Expecting a quick end to the battle, the Blue fleet instead found itself surrounded by a swarm of small, seemingly innocuous Red boats. Without warning, the small boats let loose a devastating volley of cruise missiles at the Blue fleet, which, never having anticipated such an aggressive move, was helpless to respond. Some of the boats were loaded with explosives and rammed into their gargantuan adversaries. By the end of the attack, several Blue vessels sat at the bottom of the Persian Gulf. Had this been a real expertise, it’s estimated that 20,000 U.S. forces would be dead.
The story of Millennium Challenge is one of the most frequently cited modern examples of an ancient maxim of warfare: Know your enemy. Blue’s commanders failed in large part because they evinced a profound lack of empathy. They had never anticipated that Red would act so different than them. They had not put themselves in the minds of a devious and desperate dictator who, knowing he was outmatched in a head-to-head fight, would resort to asymmetric tactics--and some centuries old ones, at that. Millennium Challenge became an object lesson in the dangers of not thinking like your enemy, and of the potential gains of doing so.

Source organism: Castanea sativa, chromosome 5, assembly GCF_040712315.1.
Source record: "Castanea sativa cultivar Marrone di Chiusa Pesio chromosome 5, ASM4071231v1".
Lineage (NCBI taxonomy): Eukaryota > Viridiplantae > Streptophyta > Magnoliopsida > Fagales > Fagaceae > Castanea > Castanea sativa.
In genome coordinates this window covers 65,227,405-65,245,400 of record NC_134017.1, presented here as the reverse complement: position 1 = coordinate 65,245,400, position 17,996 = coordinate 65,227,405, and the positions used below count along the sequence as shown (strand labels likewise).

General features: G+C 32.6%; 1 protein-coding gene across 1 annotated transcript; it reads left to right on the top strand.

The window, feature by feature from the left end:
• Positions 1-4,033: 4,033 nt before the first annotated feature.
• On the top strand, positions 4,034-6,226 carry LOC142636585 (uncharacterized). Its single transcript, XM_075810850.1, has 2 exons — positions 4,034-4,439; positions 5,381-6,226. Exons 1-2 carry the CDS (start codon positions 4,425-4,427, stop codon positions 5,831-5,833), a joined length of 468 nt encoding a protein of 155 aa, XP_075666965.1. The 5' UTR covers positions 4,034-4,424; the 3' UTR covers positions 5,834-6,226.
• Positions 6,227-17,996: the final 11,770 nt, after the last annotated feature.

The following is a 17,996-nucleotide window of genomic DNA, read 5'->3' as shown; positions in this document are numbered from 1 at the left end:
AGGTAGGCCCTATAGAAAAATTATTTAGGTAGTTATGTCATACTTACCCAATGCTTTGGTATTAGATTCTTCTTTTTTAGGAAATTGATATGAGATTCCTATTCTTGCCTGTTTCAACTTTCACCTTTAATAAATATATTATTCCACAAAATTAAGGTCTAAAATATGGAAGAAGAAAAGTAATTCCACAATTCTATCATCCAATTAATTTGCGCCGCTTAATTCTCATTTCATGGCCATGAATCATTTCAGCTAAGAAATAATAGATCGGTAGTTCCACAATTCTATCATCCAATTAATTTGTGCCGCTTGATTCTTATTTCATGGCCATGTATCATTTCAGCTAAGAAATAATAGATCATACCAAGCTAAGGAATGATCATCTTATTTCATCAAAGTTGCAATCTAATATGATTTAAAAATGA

The lessons of that war game seem especially poignant now, as tensions mount with North Korea and the United States attempts to curb Iran’s nuclear ambitions. We are reminded that U.S. intelligence about its adversaries is limited, and often not very good. This week, the Wall Street Journal reported that “after a high-visibility display of military power aimed at deterring North Korean provocations, the White House is dialing back the aggressive posture amid fears that it could inadvertently trigger an even deeper crisis.” A previously devised “playbook” of escalating displays of force was apparently based on a set of assumptions about North Korea’s behavior that might not be panning out.
"The concern was that we were heightening the prospect of misperceptions on the part of the North Koreans, and that that could lead to miscalculations," a senior administration official told the newspaper.
“Officials said the U.S. didn't believe North Korea had any imminent plans to take military action in response to the exercises,” the Journal reported. “Rather, the shift reflects concerns within the administration that the North, caught off guard, could do something rash, contrary to intelligence assessments showing that it is unlikely to respond militarily to the U.S. show of force.” [Emphasis mine.]